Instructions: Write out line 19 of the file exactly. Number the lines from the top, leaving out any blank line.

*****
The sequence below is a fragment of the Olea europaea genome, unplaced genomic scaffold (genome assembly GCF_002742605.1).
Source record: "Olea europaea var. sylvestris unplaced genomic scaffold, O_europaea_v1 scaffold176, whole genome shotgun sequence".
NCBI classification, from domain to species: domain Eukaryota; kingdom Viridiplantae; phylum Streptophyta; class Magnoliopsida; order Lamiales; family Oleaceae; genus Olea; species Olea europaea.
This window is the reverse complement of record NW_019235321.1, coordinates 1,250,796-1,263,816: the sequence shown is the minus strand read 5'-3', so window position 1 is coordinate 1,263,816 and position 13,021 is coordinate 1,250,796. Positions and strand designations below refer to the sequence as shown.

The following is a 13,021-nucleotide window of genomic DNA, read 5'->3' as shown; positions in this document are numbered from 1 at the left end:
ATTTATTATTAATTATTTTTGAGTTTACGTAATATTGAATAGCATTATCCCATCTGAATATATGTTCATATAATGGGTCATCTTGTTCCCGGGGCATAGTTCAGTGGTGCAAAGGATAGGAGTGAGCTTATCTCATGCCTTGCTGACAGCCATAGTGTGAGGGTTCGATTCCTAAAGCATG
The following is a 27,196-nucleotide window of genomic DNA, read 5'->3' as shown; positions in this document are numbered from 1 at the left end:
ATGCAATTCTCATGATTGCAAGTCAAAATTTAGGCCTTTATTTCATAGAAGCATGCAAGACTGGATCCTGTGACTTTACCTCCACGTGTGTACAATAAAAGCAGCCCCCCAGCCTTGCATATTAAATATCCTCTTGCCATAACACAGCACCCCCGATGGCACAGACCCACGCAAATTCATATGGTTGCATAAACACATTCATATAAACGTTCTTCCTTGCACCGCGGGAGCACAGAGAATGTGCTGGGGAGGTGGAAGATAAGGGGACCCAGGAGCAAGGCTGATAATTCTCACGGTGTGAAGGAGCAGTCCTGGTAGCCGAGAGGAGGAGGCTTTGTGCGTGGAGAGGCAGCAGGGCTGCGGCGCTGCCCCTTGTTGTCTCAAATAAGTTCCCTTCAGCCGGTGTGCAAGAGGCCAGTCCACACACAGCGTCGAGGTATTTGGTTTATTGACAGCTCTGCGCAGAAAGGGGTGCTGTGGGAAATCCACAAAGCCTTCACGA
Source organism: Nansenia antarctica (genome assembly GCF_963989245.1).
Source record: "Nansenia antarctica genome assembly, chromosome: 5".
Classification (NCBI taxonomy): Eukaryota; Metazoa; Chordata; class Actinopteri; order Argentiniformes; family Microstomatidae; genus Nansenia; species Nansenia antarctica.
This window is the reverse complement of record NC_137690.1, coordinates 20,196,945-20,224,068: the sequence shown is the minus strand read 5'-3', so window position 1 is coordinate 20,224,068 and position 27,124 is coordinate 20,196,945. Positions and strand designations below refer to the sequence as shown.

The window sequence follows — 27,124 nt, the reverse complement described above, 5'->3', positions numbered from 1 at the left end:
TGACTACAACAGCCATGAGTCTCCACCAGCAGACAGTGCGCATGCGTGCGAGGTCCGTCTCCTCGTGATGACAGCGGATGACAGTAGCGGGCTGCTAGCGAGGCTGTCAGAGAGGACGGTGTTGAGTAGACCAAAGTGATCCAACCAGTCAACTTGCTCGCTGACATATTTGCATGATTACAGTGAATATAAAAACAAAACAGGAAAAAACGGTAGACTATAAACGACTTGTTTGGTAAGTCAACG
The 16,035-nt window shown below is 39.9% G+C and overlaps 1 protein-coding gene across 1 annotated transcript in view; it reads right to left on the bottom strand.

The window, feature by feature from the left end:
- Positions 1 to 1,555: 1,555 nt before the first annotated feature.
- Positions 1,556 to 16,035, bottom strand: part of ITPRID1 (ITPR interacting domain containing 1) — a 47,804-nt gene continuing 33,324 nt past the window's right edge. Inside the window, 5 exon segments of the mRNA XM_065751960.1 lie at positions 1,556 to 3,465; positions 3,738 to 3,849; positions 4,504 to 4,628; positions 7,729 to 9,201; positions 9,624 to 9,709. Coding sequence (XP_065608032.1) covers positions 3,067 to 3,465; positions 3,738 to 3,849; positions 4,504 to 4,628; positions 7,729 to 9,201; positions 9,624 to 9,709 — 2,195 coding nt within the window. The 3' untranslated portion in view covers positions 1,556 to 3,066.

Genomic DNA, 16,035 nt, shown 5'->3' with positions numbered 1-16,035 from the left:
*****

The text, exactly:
Genomic DNA, 16,035 nt, shown 5'->3' with positions numbered 1-16,035 from the left: